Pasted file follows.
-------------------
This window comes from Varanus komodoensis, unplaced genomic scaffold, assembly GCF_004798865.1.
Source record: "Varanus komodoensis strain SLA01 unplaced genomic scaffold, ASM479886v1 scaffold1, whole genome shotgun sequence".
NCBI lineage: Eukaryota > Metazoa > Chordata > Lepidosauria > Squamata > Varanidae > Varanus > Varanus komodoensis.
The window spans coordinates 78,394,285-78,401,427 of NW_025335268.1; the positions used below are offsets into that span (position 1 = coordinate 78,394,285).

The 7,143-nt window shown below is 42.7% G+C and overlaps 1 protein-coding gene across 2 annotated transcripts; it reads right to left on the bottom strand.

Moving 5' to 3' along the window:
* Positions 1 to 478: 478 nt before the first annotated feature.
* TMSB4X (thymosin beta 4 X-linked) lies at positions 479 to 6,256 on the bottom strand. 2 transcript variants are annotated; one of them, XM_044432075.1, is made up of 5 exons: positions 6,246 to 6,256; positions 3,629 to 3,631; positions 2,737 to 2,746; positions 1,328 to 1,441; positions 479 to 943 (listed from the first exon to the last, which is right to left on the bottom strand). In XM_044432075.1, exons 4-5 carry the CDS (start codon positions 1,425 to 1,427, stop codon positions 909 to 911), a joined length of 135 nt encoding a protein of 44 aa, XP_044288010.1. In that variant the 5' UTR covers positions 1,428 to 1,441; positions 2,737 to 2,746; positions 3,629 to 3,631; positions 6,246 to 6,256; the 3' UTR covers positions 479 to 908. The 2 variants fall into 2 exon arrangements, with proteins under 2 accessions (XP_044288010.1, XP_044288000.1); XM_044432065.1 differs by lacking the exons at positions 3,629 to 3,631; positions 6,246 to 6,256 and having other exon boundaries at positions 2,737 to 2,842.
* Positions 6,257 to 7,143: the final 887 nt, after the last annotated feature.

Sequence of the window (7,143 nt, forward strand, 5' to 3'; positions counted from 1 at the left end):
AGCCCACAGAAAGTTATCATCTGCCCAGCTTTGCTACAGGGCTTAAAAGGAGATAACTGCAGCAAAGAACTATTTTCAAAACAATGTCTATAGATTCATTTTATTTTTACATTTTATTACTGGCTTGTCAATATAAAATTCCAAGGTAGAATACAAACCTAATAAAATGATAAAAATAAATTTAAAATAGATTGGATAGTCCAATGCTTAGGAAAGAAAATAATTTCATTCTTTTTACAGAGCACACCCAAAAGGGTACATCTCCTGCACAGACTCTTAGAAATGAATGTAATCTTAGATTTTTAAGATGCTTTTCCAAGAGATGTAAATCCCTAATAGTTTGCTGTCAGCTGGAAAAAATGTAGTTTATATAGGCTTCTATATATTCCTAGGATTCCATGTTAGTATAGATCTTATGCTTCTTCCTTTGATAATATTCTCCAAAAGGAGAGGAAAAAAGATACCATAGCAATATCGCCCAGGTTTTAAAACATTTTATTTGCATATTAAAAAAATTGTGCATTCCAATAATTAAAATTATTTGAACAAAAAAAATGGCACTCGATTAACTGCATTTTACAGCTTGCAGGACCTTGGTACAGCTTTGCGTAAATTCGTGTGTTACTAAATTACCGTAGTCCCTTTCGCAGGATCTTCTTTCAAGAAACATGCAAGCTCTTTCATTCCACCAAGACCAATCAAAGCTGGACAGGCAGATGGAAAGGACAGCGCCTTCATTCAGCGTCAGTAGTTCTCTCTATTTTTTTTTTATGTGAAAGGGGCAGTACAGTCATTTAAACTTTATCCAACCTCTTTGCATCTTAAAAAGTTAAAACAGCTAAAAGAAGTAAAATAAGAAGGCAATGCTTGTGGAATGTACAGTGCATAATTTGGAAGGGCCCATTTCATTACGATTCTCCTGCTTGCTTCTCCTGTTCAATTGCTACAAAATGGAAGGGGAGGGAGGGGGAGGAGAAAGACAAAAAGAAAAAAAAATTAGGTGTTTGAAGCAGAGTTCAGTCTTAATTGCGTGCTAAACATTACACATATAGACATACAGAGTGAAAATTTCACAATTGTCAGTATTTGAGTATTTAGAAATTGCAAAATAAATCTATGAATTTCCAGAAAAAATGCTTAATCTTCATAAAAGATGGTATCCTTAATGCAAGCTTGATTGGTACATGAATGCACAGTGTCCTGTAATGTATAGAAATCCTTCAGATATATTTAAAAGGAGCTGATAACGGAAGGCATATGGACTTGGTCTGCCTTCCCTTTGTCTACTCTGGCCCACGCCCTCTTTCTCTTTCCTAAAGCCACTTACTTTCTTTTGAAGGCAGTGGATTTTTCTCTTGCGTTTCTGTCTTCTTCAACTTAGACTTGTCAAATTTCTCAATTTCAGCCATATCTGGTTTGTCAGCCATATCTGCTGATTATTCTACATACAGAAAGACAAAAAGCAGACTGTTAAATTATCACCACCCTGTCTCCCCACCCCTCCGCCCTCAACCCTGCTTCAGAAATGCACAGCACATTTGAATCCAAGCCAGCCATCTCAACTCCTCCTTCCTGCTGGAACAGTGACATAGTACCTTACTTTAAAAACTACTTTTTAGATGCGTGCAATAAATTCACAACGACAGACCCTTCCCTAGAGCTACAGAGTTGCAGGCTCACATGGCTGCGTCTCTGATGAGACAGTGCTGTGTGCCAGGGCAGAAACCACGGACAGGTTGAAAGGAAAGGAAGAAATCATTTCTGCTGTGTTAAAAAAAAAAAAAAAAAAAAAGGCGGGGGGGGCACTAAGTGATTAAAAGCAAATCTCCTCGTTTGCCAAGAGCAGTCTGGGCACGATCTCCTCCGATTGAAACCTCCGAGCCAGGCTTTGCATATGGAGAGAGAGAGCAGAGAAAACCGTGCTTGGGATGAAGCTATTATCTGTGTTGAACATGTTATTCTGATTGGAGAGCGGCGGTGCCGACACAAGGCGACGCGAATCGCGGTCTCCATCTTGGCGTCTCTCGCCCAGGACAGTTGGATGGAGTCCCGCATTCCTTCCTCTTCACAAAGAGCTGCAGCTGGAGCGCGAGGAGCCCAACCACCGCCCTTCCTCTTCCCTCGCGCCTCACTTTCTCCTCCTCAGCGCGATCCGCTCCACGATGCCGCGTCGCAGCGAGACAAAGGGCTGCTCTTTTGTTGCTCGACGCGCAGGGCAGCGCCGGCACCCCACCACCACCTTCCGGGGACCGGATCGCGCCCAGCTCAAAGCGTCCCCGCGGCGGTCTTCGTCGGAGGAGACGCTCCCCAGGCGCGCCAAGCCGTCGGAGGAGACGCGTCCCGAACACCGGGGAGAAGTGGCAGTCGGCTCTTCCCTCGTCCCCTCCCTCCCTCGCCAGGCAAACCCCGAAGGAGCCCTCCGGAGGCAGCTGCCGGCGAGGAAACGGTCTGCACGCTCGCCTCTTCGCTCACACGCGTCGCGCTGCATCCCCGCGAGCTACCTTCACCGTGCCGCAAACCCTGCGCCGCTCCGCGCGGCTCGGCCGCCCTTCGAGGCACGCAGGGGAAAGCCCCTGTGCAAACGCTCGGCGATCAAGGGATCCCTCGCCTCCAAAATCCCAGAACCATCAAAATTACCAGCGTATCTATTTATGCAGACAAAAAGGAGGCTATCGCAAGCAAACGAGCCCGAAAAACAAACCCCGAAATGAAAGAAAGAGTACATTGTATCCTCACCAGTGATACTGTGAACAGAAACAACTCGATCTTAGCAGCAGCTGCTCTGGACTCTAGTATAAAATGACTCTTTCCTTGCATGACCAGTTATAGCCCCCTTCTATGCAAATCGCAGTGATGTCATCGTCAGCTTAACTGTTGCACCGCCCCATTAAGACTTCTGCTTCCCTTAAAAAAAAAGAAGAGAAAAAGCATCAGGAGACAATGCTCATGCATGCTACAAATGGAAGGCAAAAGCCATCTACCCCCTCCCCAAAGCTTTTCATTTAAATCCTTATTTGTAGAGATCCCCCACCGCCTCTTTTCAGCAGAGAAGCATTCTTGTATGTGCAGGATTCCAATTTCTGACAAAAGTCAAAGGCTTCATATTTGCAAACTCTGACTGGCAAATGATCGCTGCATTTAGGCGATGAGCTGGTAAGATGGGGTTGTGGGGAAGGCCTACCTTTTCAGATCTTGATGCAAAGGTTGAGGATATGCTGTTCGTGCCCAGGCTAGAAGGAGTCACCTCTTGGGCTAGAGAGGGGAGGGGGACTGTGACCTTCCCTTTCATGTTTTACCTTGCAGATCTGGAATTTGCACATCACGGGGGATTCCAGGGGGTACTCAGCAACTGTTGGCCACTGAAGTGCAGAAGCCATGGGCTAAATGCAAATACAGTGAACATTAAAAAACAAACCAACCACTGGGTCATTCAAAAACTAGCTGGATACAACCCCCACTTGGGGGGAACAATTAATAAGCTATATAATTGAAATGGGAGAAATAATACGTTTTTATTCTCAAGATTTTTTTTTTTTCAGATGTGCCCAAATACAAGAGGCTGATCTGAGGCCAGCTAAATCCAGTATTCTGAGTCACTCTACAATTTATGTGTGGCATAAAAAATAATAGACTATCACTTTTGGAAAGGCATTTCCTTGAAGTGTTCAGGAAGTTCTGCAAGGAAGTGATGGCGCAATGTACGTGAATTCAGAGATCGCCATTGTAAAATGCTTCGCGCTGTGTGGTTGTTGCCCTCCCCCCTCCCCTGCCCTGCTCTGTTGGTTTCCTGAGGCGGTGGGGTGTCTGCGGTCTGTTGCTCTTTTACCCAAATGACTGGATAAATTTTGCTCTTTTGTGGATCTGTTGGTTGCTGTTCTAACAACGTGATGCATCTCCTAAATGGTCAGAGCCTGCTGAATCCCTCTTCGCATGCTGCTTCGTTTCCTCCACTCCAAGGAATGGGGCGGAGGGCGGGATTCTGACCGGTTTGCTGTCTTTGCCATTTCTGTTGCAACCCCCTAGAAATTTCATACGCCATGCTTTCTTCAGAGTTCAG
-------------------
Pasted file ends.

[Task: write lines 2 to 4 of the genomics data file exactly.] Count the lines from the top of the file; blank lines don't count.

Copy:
Source record: "Varanus komodoensis strain SLA01 unplaced genomic scaffold, ASM479886v1 scaffold1, whole genome shotgun sequence".
NCBI lineage: Eukaryota > Metazoa > Chordata > Lepidosauria > Squamata > Varanidae > Varanus > Varanus komodoensis.
The window spans coordinates 78,394,285-78,401,427 of NW_025335268.1; the positions used below are offsets into that span (position 1 = coordinate 78,394,285).